However, when they exposed non-addicts to images of a delicious cheeseburger, they observed the same surges of dopamine in the same parts of the brain.

The king of addictive foods: the potato chip

Potato chips are the most weight-inducing food on the market, as they contain targeted amounts of salt, sugar and fat to ensure addiction.

The factory process makes this food dangerously irresistible.  After being cut into thin slices, the potatoes are fried to a crisp in fat, which gives the chip most of its calories.

Then, they get covered in salt, which hits the tongue first and provides bursts of extra flavor.

Then, the moment you eat them, the simple carbohydrates in the potatoes quickly break down into sugar, bringing you to the bliss point that makes the chip the most enjoyable.

The sugar then quickly enters your bloodstream.  This causes your blood sugar to spike faster than it would had you consumed a similar amount of table sugar.

All three of the junk-food-addiction building blocks in the potato chip work together to make you crave more chips and gain more weight.

What are food companies doing about it?

Instead of acknowledging claims that the food industry is deliberately making junk food more addictive, many food companies instead point fingers at the consumer for lack of self-control.

However, the larger picture is more complicated that.  Many companies are merely trying to keep their brand in the mix in an atmosphere of stiff competition and limited profit margins.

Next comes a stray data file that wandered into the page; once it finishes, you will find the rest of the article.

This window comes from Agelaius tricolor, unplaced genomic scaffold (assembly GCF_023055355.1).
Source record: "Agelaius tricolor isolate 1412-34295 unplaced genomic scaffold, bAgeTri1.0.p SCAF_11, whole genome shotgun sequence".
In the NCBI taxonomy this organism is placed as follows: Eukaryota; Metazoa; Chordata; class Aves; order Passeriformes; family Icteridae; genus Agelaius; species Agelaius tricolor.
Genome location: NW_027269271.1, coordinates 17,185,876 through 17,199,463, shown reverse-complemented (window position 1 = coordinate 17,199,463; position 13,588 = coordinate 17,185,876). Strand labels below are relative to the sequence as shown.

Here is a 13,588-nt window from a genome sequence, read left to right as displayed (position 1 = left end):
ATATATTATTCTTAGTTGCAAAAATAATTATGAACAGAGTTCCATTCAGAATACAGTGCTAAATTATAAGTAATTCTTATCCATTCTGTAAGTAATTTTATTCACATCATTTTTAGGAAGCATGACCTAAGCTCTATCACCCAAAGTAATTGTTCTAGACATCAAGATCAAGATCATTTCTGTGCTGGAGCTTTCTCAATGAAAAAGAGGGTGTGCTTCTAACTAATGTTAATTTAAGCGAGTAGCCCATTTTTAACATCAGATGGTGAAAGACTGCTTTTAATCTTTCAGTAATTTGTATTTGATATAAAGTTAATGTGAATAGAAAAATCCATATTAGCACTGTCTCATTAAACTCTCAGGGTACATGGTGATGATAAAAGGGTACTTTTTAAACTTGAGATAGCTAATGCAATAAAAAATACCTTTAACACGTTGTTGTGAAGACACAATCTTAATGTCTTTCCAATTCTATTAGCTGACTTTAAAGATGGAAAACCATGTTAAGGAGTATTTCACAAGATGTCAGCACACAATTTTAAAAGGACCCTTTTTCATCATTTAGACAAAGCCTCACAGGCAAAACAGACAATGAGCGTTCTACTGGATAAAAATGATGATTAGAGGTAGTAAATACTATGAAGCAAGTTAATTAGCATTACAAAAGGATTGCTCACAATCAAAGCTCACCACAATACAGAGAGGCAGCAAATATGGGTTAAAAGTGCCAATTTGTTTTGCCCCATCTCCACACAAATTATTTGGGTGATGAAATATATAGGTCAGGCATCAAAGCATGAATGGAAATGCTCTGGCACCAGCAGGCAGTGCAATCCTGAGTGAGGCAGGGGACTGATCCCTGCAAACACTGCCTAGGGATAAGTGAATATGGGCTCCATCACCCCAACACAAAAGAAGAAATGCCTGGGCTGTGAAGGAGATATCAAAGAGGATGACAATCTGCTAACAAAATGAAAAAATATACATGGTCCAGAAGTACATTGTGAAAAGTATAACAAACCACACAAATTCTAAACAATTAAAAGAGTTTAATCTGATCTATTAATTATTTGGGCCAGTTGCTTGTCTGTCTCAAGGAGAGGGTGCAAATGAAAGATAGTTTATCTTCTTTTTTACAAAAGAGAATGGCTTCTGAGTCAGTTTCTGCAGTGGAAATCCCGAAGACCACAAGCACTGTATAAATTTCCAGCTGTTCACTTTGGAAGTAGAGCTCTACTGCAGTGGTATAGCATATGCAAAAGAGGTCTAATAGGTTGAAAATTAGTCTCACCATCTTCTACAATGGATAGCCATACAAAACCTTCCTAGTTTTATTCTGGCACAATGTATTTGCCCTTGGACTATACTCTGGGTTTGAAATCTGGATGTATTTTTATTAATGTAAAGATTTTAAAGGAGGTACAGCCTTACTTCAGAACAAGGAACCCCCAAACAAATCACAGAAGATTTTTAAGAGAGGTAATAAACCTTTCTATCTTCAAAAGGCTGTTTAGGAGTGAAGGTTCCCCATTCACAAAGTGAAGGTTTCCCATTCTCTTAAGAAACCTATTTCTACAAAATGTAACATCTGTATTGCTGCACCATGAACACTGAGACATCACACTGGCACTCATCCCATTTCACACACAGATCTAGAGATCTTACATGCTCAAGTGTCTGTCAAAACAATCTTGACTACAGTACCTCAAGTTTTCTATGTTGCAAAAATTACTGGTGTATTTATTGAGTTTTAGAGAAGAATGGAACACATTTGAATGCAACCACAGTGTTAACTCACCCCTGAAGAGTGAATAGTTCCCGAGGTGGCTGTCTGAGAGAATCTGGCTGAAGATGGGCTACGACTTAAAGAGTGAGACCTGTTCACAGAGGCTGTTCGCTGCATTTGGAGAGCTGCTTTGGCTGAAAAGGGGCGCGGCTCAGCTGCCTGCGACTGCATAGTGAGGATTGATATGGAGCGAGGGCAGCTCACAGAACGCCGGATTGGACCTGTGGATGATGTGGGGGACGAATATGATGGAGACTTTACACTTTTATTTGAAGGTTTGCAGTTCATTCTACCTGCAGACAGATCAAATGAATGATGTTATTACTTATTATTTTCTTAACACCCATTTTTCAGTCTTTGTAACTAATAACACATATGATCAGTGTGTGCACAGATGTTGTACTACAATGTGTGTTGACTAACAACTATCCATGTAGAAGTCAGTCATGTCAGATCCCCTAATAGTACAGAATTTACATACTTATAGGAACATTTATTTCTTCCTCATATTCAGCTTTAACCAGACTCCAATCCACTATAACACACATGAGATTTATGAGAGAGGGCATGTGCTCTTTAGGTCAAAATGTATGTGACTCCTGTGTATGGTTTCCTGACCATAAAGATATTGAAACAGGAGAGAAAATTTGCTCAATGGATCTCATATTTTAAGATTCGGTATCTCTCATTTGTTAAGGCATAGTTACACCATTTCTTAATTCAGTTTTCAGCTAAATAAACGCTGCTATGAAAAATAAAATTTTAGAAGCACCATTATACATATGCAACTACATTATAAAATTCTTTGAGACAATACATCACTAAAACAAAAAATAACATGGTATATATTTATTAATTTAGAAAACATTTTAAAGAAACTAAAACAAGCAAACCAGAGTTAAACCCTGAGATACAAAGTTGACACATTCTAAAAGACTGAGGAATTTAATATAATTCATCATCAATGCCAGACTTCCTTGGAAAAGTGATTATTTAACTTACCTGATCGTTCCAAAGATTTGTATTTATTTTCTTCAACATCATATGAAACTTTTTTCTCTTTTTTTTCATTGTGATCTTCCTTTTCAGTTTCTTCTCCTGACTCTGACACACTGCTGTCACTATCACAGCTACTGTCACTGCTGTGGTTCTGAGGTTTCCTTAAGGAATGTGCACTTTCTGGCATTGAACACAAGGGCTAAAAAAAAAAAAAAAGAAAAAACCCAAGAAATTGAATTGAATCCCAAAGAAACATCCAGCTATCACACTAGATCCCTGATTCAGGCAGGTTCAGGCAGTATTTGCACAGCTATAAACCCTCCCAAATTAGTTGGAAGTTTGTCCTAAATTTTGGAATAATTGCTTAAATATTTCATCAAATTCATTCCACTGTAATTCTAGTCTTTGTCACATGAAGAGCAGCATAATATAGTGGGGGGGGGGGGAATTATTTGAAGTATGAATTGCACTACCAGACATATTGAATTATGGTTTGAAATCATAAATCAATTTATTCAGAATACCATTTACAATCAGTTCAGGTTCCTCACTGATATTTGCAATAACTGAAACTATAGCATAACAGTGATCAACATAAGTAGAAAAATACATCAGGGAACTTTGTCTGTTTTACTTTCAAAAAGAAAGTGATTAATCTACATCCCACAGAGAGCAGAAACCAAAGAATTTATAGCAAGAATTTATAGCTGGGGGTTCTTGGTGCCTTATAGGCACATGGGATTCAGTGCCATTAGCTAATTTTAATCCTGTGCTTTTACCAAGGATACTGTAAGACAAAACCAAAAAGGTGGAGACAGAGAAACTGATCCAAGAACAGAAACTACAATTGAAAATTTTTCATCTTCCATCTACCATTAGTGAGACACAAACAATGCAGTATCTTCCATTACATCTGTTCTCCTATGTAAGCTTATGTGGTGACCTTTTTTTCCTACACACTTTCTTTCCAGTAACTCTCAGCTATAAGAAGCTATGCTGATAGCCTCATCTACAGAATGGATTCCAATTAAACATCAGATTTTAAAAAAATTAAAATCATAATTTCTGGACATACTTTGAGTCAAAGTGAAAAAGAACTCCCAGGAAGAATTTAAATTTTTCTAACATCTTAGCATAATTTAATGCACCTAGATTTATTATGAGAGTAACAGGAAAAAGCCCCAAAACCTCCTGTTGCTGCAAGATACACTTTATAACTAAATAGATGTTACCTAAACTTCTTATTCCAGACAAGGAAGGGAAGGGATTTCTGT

That's no excuse for endangering the health of the public by developing new foods and drinks loaded with more sugar, more fat and more salt.

In order to protect yourself, become a food label vigilante.  Actively look for foods that are lower in sodium, and have less sugar and lower fat.  You can also seek out natural, plant-based snacks and food.

With enough consumer pressure and lobbying, food companies may have to produce more of the healthy foods that the public desires, and actually does need.

Why don't people take this advice?

We all know stuff, but we don't do anything about it.  People think in the short-term, not in the long-term.

We know smoking cigarettes puts us at higher risk of heart disease and lung cancer, and yet people continue to smoke. In other words, hearing advice won't get anyone to change their habits.

Change will only occur if they really believe, deep down, that the daily habit will change into real consequences in a few years.

It's like saving a penny a day.  It sounds like a silly way to save any serious money, but with compound interest, this changes to hundreds of dollars after just a few years.

So stop the salt, fat and sugar, starting this Friday.

St. Louis Urgent Cares presently has 4 locations in St. Louis, and all 4 are active participants in Direct Medical Care: Downtown Urgent Care, Eureka Urgent Care and Creve Coeur Urgent Care, and North City Urgent Care.

Connect with Dr. Saggar, the Medical Director at St. Louis Urgent Cares at:
• Twitter: @DoctorIsInSTL
• Facebook: DoctorIsInSTL
• Blog: